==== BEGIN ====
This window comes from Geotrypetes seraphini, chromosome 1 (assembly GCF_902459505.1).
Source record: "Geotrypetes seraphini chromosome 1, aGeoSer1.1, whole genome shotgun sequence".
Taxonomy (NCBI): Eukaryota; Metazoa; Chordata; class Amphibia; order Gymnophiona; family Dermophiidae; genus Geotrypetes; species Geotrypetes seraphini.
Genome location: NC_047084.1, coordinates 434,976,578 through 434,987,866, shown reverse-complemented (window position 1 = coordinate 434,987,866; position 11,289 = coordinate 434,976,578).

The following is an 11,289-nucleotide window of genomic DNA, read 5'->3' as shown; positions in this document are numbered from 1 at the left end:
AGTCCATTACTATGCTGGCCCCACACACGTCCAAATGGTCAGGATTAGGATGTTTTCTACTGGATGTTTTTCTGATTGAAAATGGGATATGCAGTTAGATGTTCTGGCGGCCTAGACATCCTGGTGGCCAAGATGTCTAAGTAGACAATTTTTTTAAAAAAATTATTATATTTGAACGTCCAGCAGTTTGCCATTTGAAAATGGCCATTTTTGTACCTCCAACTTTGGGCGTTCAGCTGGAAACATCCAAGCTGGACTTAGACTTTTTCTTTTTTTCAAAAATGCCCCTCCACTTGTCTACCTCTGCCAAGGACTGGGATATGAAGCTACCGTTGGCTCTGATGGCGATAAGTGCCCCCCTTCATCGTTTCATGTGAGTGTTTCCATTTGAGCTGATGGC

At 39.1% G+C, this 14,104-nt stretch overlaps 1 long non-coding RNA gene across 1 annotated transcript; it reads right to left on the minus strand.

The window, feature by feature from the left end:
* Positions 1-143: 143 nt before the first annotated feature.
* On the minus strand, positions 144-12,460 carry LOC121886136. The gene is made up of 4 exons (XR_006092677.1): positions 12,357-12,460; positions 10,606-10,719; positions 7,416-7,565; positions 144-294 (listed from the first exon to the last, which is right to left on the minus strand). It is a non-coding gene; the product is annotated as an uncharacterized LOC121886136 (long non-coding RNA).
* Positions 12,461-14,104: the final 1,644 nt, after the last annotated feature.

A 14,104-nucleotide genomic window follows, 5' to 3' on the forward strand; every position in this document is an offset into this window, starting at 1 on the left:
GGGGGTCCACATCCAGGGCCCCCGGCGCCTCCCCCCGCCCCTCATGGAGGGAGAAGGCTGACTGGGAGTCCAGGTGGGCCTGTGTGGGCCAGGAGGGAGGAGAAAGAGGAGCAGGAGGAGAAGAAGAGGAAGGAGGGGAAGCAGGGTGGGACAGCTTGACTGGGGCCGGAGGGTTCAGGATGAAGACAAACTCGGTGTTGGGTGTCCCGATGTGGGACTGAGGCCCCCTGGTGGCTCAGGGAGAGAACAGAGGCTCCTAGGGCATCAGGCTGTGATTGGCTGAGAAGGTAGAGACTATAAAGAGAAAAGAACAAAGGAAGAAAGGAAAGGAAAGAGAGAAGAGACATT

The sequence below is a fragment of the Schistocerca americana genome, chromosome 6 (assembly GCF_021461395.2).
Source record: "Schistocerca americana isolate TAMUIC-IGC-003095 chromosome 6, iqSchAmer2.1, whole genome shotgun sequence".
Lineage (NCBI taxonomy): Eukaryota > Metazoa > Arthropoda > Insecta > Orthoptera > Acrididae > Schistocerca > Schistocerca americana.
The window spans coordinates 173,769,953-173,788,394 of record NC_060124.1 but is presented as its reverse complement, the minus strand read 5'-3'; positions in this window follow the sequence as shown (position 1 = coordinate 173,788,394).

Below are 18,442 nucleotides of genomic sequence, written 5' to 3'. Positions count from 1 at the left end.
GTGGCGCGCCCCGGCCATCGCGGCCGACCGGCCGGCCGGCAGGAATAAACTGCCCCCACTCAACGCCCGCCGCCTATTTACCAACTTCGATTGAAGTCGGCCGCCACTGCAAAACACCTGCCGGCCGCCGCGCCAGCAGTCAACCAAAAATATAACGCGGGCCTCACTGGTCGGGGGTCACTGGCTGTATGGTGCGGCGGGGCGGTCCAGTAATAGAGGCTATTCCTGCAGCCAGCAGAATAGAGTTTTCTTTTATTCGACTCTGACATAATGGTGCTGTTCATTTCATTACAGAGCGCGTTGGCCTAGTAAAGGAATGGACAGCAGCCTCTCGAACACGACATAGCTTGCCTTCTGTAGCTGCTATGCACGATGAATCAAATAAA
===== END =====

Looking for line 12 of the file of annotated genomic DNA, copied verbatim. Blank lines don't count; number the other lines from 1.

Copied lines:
A 14,104-nucleotide genomic window follows, 5' to 3' on the forward strand; every position in this document is an offset into this window, starting at 1 on the left: